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Salvation in the Sun (The Lost Pharaoh Chronicles, Book I)

Salvation in the Sun (The Lost Pharaoh Chronicles, Book I)

🌟🌟🌟🌟🌟 1,221+ 5-Star Ratings Across Book Retailers and Reader Platforms

A Mad Pharaoh. A Resourceful Queen. A Failing Country. One Epic Struggle for Power.

This future she knows for certain—the great sun city will be her undoing.

Amidst a power struggle between Pharaoh and the priesthood of Amun, Queen Nefertiti helps the ill-prepared new Pharaoh, Amenhotep, enact his father's plan to regain power for the throne. But what seemed a difficult task only becomes more grueling when Amenhotep loses himself in his radical obsessions.

Standing alone to bear the burden of a failing country and stem the tide of a growing rebellion, Nefertiti must choose between her love for Pharaoh and her duty to Egypt in this dramatic retelling of a story forgotten by time.

Audiobook will be released in 2024.

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Main Tropes and Themes

  • Power at a Price
  • Forbidden Love
  • Tragic Rose
  • Family Disunion
  • Rebellion
  • Sacrifice
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Who is this story for?

Perfect for fans of Michelle Moran, Amy Tan, and Stephanie Dray.

Anyone who loves epic sagas, slow-burn closed-door romance, political intrigue, and Ancient Egyptian historical retellings, the series starter of The Lost Pharaoh Chronicles offers a compelling and imaginative take on the Amarna period of the 18th Dynasty.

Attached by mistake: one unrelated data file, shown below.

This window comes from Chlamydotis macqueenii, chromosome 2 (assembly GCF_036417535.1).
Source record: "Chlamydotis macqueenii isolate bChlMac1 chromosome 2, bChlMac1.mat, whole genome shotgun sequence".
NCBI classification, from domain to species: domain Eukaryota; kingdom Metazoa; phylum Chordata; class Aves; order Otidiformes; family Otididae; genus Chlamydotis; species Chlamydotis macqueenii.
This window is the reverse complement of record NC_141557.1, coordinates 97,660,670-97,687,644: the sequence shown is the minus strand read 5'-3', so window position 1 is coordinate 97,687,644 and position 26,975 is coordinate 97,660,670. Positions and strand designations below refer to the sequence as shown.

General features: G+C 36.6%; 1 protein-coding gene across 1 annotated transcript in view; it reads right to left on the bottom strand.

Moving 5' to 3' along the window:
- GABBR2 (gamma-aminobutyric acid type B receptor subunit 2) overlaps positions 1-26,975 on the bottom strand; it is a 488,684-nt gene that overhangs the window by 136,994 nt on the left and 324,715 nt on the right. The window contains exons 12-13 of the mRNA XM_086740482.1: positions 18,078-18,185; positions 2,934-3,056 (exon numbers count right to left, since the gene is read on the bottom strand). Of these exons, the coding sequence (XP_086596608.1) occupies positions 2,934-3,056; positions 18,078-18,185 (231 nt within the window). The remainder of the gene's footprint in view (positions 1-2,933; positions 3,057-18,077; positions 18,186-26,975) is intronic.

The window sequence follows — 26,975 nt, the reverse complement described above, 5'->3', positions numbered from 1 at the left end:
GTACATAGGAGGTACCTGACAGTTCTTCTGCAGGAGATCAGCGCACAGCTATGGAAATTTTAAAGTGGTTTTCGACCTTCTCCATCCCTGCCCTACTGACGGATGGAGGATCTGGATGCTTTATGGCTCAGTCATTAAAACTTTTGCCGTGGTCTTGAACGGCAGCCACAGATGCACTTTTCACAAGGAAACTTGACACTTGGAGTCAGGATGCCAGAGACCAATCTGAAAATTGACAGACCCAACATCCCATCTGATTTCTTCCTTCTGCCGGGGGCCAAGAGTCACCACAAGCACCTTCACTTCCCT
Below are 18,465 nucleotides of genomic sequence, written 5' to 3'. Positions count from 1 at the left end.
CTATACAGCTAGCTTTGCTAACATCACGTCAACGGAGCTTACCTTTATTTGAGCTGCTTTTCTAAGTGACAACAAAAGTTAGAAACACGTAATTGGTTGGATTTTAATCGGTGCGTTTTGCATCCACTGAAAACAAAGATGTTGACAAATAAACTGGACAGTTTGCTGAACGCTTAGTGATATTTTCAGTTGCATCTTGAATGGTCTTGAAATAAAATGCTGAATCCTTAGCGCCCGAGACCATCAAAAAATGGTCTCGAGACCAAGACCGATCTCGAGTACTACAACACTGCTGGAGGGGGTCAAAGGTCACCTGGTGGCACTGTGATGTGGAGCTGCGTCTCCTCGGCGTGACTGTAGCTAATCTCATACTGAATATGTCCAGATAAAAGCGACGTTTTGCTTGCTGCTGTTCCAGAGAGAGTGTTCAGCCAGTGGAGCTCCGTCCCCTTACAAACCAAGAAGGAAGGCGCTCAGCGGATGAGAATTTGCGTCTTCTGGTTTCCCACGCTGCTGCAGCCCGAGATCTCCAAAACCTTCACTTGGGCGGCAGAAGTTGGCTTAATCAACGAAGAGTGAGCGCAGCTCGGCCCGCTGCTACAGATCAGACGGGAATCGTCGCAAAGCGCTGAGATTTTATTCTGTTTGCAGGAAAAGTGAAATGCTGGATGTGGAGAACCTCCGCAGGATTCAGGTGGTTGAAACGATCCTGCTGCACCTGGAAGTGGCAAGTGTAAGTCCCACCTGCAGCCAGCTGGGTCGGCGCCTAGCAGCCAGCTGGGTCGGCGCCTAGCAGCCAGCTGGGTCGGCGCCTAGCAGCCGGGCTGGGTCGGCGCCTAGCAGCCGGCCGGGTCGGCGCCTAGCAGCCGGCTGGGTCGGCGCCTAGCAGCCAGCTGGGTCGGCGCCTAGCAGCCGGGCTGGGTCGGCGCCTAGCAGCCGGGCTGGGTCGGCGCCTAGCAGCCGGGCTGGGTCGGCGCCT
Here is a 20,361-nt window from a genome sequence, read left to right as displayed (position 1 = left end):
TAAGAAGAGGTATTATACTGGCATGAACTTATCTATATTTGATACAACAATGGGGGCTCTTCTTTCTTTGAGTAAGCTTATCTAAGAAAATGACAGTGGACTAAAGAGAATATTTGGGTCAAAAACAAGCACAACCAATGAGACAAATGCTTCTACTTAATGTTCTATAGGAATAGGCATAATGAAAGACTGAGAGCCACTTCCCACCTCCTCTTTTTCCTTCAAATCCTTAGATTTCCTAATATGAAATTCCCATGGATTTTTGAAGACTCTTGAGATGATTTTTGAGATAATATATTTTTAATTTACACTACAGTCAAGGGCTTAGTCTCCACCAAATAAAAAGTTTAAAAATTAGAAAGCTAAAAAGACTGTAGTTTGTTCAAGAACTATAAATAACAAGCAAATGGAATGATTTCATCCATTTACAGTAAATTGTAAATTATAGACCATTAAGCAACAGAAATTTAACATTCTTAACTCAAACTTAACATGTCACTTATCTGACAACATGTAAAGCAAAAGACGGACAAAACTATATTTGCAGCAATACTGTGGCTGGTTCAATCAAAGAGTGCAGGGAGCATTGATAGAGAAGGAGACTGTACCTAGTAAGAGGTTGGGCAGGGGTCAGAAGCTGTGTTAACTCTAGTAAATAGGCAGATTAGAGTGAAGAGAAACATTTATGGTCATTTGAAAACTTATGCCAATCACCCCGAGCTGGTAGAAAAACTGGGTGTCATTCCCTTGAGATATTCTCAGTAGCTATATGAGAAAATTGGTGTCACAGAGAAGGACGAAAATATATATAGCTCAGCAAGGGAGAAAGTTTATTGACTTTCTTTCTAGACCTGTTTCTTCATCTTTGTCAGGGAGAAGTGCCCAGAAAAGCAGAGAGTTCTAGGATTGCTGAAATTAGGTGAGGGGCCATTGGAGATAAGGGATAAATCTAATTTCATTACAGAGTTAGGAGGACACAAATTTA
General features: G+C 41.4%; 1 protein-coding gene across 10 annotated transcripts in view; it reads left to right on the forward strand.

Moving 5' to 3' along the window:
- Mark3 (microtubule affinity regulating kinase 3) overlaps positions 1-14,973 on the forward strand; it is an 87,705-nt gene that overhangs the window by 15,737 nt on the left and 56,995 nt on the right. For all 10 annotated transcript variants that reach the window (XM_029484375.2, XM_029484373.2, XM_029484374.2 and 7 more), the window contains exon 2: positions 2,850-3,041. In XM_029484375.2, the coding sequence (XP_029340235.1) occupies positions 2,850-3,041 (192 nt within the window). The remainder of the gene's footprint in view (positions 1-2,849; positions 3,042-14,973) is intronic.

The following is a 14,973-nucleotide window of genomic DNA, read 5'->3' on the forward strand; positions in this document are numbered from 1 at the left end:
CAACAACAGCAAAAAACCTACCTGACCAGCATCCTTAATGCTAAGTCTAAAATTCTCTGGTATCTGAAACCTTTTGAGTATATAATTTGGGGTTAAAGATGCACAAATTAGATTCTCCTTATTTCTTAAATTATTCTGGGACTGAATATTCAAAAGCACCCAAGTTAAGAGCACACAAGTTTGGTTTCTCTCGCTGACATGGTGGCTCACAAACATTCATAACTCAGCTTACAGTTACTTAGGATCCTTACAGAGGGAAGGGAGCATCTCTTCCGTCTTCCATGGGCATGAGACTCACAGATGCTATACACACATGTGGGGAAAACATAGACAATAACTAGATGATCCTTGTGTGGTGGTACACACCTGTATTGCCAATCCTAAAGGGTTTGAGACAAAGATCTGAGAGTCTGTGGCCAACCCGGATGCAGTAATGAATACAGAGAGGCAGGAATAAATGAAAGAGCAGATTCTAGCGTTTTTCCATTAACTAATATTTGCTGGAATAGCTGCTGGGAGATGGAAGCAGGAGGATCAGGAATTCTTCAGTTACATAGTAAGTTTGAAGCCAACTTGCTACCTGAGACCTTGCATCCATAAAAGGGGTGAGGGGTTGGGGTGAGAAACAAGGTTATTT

With its richly detailed world-building and complex characters, Salvation in the Sun is a must-read for anyone who loves tales of love, loss, and rebellions.

Grab this gripping historical drama today.

A Look into Chapter One

The Time of Amun-Re (Click to Read)

Waset, 1365 B.C.

Outside, the rock’s ashes blew under the sun spells of the earth. The fiery winds whistled, carrying the cries of a newborn babe. Death crept and life blossomed. A mother whispered, “Her name shall mean ‘The beautiful one is come.’ ” 

Stroking the baby’s buttery soft cheeks, Tey cradled the little girl, letting the mother hold the baby’s tiny hand. With a soft whisper, Tey crooned, “Your name shall be Nefertiti . . . the Beautiful One . . . a name worthy of your mother’s legacy.” 

Temehu smiled in the last moment of her life. A midwife placed aside the statues of Bes and Tawaret and closed Temehu’s eyes, telling her to dream of life with Amun-Re. 

Nefertiti let go of her mother’s hand, and it fell with a thud. As if sensing her mother’s passing, Nefertiti’s little brow furrowed, and cries came forth.